I enjoyed your article "Servicer Hedging Costs to Grow, Even if Rates Don't" [March 30]. As a veteran of 20 years hedging mortgage servicing rights at several large servicers, I thought I might add my perspective.
Servicing costs are likely to rise, but perhaps not necessarily for the reason you cite. The end of the Federal Reserve's mortgage-backed securities purchase program most likely will widen mortgage spreads to other fixed-rate investments, such as Treasuries and interest rate swaps, but the effect is likely to be less severe than originally feared, as other traditional buyers of MBS are at present underweight their usual level. For this reason and because of the fundamentals supporting MSR valuations, I would be surprised if MSR hedgers drastically reduce their MBS holdings.
MSR valuations are primarily affected by the level of refinance opportunity available to consumers, indicated by retail mortgage rates. These rates are most closely related to the yield on MBS (secondary yields). Because MBS yields are the key factor affecting the refinance rates, the use of MBS to hedge MSR risk does not add to the risk of the portfolio; properly constructed, it mitigates the risk.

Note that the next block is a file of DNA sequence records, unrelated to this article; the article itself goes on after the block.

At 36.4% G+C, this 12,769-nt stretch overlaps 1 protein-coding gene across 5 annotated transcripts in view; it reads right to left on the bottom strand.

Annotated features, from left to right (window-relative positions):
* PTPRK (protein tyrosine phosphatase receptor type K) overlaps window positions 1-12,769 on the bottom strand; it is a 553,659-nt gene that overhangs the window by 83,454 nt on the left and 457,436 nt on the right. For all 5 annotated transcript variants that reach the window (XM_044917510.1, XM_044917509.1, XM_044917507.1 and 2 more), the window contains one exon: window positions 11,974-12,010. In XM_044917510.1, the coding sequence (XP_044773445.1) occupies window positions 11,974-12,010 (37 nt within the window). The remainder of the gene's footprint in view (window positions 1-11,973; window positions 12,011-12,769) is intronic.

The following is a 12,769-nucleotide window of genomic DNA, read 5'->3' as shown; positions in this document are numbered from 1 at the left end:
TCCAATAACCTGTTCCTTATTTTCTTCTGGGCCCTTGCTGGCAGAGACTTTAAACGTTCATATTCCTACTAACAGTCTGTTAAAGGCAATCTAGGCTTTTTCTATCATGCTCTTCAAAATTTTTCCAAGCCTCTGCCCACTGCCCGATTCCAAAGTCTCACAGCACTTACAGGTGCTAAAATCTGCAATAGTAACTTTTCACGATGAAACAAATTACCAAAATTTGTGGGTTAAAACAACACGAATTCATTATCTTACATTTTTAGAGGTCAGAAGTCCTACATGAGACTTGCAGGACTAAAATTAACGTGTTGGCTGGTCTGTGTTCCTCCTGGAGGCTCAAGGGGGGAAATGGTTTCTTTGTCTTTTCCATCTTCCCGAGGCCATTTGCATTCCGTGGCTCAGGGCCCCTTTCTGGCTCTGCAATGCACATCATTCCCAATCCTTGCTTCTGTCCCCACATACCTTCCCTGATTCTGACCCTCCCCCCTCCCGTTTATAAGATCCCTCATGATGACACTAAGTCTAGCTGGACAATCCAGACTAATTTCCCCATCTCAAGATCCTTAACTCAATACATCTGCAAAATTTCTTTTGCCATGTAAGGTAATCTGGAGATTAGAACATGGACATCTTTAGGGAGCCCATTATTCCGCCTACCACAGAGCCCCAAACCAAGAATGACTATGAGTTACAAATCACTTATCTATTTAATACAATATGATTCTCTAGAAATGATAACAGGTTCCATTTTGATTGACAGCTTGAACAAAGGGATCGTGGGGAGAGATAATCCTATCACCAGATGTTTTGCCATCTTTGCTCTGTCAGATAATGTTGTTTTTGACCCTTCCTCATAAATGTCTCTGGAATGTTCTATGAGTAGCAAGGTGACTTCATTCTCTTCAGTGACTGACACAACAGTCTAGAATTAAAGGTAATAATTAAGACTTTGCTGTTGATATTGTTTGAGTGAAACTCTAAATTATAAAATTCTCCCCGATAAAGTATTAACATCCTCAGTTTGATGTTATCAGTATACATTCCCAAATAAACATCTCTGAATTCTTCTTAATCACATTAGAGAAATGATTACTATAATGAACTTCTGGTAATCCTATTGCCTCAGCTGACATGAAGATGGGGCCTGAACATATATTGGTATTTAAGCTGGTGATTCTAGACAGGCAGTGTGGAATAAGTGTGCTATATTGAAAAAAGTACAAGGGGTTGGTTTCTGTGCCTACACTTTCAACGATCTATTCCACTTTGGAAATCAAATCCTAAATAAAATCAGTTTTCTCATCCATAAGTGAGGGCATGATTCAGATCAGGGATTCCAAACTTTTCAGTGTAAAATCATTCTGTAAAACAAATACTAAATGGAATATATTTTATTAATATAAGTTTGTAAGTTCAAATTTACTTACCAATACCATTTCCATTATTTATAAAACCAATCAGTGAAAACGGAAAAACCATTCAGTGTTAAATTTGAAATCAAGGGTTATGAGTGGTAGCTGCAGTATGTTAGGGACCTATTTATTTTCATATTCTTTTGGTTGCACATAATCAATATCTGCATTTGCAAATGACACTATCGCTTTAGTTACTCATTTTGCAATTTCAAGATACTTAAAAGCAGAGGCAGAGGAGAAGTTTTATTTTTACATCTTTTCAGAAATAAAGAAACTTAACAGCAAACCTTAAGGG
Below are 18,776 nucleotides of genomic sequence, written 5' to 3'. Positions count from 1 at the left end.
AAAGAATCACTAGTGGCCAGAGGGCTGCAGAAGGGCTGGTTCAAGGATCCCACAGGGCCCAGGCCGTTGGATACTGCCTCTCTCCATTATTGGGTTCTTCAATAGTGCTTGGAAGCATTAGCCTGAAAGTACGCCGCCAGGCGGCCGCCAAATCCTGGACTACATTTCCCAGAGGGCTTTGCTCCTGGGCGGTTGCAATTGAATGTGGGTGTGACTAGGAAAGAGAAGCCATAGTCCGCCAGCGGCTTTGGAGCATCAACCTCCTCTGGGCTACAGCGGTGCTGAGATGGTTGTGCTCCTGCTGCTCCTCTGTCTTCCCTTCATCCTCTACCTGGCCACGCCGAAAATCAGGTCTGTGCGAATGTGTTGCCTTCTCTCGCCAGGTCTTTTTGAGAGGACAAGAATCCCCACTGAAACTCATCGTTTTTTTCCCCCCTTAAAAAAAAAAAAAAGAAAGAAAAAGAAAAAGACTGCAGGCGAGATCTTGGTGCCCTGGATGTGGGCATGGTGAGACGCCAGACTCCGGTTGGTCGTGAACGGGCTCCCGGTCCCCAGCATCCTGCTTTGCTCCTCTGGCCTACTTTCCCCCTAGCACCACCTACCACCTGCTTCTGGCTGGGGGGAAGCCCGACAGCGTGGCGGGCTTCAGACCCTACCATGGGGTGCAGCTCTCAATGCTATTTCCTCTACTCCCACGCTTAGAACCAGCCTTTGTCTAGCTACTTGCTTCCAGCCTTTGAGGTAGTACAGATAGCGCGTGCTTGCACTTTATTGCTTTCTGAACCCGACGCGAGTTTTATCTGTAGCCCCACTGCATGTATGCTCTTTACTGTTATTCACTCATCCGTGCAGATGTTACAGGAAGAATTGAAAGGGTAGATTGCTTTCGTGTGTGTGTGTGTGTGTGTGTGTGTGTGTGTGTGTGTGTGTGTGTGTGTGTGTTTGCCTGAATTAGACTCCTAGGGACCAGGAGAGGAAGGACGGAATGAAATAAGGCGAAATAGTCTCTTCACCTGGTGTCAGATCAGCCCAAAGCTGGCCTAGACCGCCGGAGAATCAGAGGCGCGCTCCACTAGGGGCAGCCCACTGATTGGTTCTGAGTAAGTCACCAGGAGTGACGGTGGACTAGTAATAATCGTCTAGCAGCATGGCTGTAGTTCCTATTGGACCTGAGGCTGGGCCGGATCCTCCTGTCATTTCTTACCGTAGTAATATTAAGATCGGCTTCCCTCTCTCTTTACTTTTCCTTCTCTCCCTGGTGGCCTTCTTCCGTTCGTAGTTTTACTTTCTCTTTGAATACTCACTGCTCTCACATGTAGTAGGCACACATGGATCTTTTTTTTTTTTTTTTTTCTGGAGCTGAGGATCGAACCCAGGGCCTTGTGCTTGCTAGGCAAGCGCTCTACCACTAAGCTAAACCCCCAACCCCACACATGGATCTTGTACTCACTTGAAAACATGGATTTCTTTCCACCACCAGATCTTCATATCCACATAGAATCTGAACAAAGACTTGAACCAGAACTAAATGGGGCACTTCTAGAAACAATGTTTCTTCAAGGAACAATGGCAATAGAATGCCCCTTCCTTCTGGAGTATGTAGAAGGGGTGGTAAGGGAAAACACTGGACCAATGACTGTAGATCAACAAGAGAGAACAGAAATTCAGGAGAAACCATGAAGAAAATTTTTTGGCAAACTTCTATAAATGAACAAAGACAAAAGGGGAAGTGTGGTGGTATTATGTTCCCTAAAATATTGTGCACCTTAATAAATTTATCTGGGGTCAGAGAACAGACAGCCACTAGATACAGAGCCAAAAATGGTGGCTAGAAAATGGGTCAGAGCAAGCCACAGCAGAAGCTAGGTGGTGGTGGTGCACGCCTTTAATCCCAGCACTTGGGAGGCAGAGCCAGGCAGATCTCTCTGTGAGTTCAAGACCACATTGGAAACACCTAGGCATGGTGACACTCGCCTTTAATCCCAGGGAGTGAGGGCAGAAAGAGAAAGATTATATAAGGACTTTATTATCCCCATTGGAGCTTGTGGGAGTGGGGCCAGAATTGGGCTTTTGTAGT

The last few quarters have produced very favorable MSR hedging results (as evidenced by financial disclosures). There is reason to believe that this period of favorable results may end, and hedging cost rise. A few of the drivers of higher hedging costs, as I see them, include interest rates and the slope of the yield curve. With rising interest rates (as indicated by the yield curve), MSR portfolios will gravitate toward more negative levels of convexity. This could mandate an increase in options usage as a portion of the portfolio and increase cost
The slope of the yield curve is near all-time highs. As the yield curve flattens, most likely by the Fed raising short-term interest rates, the carry advantage associated with all hedge instruments will be reduced
The onset of a tightening cycle, coupled with termination of the actions to stabilize mortgage yields, will likely increase market volatility. Increased interest rate volatility makes MSR more difficult and costly to hedge whether you use mortgages or other interest rate products.
Going forward, servicing hedgers will likely find it more expensive to offset their risks. One of the wildcards that is difficult to predict is how quickly individuals are able to transition to a more normal refinance pattern, overcoming combined loan to value [ratio] and credit barriers. Hedgers will need the best tools, the most robust risk-reducing frameworks, and perspective.
Mountain View Risk Advisors